When a new View loads and its Presenter needs data, that Presenter is responsible for requesting data.
Presenters are the only modules that request data from the DataAccessLayer and receive their responses.
API calls are treated as Observables, with the Presenters instantiating Subscribers to those Observables.
Data is not passed from one Activity to another. Instead, it is stored in the DataAccessLayer and read when it is needed. While it is not used for deep linking in the sample app, this pattern lends itself well to deep linking.
Presenters control an application’s page flow and are the only modules that call Navigators.
In Android, all that is needed to start a new Activity or Fragment is a reference to an Activity. Rather than spreading out the code for launching Activities and Fragments, it’s all located in Activities and is always accessed through a Navigator method.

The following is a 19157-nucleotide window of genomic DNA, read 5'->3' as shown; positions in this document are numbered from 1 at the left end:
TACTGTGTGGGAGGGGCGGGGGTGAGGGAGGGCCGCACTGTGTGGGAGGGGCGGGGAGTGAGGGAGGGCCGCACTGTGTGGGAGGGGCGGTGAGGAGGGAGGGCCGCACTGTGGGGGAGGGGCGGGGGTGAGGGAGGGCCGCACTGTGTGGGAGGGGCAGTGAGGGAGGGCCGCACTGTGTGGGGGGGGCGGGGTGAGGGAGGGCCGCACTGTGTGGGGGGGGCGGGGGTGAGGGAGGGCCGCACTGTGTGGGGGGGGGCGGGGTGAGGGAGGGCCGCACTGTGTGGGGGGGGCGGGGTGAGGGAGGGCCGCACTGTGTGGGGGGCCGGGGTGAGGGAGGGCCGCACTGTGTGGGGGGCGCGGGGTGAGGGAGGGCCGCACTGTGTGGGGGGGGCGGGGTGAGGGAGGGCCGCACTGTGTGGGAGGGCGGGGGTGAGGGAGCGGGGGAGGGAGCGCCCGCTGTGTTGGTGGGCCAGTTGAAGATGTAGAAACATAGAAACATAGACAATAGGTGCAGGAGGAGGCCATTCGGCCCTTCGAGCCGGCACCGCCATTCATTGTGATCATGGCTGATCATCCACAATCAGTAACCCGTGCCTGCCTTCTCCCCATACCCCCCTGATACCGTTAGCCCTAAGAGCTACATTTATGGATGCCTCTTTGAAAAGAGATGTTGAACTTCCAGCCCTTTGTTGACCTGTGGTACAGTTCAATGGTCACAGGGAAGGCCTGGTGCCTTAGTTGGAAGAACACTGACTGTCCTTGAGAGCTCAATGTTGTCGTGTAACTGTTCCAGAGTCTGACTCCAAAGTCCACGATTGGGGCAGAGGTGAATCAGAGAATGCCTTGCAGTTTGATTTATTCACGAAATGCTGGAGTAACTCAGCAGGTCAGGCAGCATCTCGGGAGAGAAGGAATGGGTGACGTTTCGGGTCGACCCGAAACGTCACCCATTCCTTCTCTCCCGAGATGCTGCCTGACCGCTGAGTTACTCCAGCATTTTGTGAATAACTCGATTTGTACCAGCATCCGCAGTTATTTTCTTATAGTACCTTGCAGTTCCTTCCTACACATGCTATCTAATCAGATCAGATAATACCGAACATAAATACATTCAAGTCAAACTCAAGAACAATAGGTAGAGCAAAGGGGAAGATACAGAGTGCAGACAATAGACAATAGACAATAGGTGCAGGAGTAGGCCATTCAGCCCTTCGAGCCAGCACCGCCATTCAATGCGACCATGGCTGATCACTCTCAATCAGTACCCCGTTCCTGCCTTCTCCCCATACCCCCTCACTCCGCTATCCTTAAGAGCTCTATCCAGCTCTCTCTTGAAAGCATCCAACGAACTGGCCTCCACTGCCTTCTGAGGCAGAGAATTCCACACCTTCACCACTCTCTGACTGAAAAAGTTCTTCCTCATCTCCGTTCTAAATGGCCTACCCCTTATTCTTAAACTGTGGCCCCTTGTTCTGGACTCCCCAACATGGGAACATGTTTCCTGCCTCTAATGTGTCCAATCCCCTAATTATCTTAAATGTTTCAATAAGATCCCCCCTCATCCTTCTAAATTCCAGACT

It’s been over a year since our team began a page-by-page implementation of MVP across out app. Our original strategy was to decouple the views from their presentation logic by rewriting pages (no copy and pasting lest we create copy pasta) and to write a single Data Access Layer for our app at a later date in time. This phased implementation worked well and allowed everyone on our team to get experience implementing MVP on at least on page. The only problem worth noting about our implementation was trying to write only one presenter for each page. Simple pages with a small number of more-or-less standard UI widgets lend themselves well to having only a single presenter. Pages with many complex, interrelated UI widgets do not work well with only a single presenter. This is because the presenters end up doing too much work trying to handle both the presentation logic of each view and the logic for handling the interactions between each view. While a detailed discussion of the solution to this problem is outside the scope of this post, the simple solution is splitting complex pages into separate modules.